In His Own Words
What does it take to work in cybersecurity?
According to Daniel Amirsoltani, it’s not a fancy computer science degree or even previous experience that counts the most. What it comes down to is curiosity.
“Curiosity is what drives everything. Finding a thread that you have to pull on until you reach an answer. That is the number one thing I would say defines someone who should work in this industry,” Daniel, a Senior Systems Engineer at Trinity Cyber, explains.
That’s certainly a quality Daniel brought to cybersecurity. He was always drawn to the sciences and coming from a family steeped in the medical profession, assumed he would take that path. However, medical school didn’t appeal to him the way that he thought it would. “What this career gives me that I felt I wasn’t going to get from med school is that every day is completely different. It’s never monotonous. There’s some chaos, and although there is a method to the madness, I enjoyed that chaos. It's where I knew I could thrive.”
However, Daniel’s career path still didn’t run in a traditional manner, something he has in common with many peers he’s met in cybersecurity. He tried his hand as a database administrator before realizing the job was a poor fit. He moved on to a position with a Managed Service Provider (MSP), which he credits with exposing him to all different aspects of the cybersecurity industry. From there, he began managing a large municipal signal network for a transportation department.
Shape Your Own Path in Cybersecurity
“This is not an industry, a profession, where there’s a formal path—go to school, get a certain license, pass an exam, and hey, now you're trained, you're good to go,” he says. “That doesn't exist, everyone takes their own path.”
For that reason, Daniel says that although he often gets raised eyebrows when discussing his previous experience, he never feels he’s at a disadvantage or that his peers discount his contributions. If anything, he feels at home with a group coming from diverse backgrounds. He says one colleague was a dance major in school before entering the field. When interviewing for a job, he says, “Previous knowledge is almost irrelevant. I don't think anyone expects for candidates to come in already knowing everything and being on the path already.”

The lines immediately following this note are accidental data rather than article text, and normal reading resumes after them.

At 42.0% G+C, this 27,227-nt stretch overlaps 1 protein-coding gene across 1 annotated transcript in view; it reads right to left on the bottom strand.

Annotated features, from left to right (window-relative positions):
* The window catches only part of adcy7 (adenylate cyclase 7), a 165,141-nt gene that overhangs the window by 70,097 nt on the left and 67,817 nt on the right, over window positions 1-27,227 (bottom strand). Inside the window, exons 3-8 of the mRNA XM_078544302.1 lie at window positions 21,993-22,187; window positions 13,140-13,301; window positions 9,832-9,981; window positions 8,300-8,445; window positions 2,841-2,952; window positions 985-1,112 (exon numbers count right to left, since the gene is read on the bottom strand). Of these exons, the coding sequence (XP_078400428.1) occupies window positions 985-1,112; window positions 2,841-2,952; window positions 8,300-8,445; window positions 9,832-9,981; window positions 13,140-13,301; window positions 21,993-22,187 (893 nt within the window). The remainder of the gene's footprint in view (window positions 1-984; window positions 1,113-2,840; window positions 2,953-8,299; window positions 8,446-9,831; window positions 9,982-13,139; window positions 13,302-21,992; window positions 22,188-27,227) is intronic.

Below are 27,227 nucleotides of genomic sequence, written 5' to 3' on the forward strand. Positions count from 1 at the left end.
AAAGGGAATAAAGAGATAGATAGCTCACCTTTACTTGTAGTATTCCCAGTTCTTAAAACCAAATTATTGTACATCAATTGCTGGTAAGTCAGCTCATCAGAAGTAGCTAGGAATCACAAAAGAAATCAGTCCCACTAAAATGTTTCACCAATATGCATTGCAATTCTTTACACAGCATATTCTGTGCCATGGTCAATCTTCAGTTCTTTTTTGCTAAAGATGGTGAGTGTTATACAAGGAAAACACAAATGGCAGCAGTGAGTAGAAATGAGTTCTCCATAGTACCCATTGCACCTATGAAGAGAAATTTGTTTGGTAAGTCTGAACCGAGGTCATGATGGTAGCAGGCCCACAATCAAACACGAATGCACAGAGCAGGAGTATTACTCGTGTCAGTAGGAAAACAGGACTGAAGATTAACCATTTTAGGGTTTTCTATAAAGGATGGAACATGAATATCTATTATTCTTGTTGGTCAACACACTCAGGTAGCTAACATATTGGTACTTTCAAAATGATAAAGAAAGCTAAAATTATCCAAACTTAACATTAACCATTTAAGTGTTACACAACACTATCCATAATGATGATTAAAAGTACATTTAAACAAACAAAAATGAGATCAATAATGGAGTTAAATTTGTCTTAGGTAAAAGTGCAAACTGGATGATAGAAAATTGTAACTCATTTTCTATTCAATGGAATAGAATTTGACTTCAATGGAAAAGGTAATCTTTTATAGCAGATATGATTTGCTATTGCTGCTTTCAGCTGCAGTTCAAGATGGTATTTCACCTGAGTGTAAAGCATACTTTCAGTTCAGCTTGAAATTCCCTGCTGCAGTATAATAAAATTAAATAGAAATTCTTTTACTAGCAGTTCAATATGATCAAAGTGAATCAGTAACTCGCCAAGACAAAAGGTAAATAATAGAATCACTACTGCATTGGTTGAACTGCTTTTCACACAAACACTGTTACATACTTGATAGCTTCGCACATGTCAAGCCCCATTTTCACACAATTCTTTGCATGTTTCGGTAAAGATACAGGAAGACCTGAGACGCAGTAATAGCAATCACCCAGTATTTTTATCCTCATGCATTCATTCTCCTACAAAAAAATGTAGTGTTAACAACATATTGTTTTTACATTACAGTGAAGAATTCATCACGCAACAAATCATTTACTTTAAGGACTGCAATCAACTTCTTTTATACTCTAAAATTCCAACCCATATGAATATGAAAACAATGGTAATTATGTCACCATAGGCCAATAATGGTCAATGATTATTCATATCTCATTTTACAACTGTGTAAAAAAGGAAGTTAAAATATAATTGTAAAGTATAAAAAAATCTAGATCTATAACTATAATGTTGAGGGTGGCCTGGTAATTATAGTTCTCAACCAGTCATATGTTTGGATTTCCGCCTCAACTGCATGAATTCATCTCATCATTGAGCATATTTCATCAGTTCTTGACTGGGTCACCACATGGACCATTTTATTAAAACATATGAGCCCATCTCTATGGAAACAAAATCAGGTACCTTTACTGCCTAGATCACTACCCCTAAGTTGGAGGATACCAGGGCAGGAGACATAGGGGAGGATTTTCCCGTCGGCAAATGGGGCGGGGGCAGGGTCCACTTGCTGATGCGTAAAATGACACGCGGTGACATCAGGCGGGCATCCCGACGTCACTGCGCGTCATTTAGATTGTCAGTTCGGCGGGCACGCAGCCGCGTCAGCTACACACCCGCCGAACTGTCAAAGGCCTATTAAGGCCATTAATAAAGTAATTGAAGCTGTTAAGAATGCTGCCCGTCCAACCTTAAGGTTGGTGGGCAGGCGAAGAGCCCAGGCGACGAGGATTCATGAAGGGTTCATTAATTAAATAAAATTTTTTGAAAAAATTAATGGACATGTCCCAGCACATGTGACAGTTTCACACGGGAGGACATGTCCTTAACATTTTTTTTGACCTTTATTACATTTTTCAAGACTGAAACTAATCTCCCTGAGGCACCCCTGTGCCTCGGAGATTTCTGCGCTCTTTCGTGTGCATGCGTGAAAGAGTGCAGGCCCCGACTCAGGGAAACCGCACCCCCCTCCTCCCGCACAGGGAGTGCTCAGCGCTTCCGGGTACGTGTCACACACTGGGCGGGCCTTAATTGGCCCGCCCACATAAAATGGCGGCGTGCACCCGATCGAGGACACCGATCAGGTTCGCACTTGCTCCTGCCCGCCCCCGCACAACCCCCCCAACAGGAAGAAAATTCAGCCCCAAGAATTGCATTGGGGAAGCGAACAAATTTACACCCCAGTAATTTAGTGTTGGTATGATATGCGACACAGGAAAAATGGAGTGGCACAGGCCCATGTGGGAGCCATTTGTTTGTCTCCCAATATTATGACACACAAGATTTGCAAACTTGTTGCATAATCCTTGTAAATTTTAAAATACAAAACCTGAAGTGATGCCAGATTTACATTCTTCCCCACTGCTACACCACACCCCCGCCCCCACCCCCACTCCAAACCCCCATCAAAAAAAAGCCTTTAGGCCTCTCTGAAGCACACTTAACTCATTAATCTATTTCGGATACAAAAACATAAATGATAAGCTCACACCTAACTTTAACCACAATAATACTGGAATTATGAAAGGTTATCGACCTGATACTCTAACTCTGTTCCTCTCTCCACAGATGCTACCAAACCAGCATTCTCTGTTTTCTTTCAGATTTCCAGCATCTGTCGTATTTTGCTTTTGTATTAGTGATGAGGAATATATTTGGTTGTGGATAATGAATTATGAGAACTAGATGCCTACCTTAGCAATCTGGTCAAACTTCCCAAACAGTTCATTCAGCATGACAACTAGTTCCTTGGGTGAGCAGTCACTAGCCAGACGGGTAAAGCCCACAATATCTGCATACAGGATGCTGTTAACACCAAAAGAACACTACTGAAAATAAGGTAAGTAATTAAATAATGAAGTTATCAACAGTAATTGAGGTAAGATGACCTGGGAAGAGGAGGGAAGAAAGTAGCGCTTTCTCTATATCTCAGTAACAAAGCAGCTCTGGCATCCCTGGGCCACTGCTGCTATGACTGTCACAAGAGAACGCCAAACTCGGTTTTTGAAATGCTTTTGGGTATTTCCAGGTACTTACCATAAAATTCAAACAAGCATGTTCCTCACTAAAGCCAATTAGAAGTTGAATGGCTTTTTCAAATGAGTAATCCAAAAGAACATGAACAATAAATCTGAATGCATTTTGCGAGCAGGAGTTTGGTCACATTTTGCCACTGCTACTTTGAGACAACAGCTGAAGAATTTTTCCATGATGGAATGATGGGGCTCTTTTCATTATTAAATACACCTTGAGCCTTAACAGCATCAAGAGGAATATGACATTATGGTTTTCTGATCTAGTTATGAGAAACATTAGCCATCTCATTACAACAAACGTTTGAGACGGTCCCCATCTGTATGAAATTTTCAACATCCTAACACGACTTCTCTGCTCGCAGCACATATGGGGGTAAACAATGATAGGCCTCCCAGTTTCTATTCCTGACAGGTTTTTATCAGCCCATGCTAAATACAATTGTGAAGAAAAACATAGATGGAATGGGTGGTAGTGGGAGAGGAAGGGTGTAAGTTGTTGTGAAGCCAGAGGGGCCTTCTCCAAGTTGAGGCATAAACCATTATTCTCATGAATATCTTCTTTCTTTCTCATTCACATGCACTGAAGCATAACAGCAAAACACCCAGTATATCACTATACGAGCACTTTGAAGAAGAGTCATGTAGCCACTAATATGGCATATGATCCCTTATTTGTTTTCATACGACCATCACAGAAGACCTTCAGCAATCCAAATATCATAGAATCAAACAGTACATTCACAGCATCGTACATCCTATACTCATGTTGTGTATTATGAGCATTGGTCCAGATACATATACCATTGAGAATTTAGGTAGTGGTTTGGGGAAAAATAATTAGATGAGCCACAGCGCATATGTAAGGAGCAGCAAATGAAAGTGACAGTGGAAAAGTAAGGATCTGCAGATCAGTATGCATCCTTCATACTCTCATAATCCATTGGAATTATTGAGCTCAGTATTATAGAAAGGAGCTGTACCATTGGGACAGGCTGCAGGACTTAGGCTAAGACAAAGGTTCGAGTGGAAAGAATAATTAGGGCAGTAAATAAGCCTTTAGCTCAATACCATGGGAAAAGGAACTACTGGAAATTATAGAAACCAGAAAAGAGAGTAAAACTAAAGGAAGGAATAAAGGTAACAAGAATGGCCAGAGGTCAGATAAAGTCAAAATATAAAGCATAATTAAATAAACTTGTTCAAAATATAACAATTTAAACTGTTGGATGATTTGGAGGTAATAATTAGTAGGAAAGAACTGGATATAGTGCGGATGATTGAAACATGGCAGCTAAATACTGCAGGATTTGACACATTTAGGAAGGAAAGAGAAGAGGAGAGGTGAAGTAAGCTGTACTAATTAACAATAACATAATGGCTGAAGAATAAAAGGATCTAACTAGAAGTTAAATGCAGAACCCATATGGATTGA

When he interviewed at Trinity Cyber, Daniel says he was impressed by the people he met and the conversations they had. “I’ve never worked at a company that had so much technical prowess,” he says. “It’s humbling.” Once again, the sense of curiosity, more than a distinct background, drew Daniel to the company and its CEO and founder, Steve Ryan.
A Dynamic, Rapidly Evolving Field
Today, Daniel encourages anyone with the same curious nature to explore the cybersecurity world. Career options are multiplying constantly as cyber criminals target a wide range of industries and sectors, requiring the need for even more diverse paths in the future. “Your cybersecurity journey will depend on your specific skillset, but also on your unique interests and strengths,” he says. “This dynamic, rapidly evolving field offers you the opportunity to shape your career to match your evolving interests.”
To those considering a career in cybersecurity, Daniel would counsel keeping an open mind about exact roles. As he also points out, it’s not a single, monolithic profession—it’s a field made up of hundreds of different specialties and niches. Just as he did, there is room for experimentation, and some opportunities may not present themselves until later down the line. And it’s not just the opportunity for personal growth that can be satisfying. Knowing that you are making a difference also provides plenty of job satisfaction.
“I definitely want to stay in cybersecurity—it’s addictive,” says Daniel. “There’s always the next mystery and the next technical challenge to overcome. And even more than that, there’s always this feeling that you’re doing good. In some of my IT jobs, I thought, ‘What am I really doing? I’m just doing maintenance.’ But in cybersecurity, there's a very tangible benefit that you're providing. It’s one of the things that differentiates cybersecurity from other fields, and it motivates me.”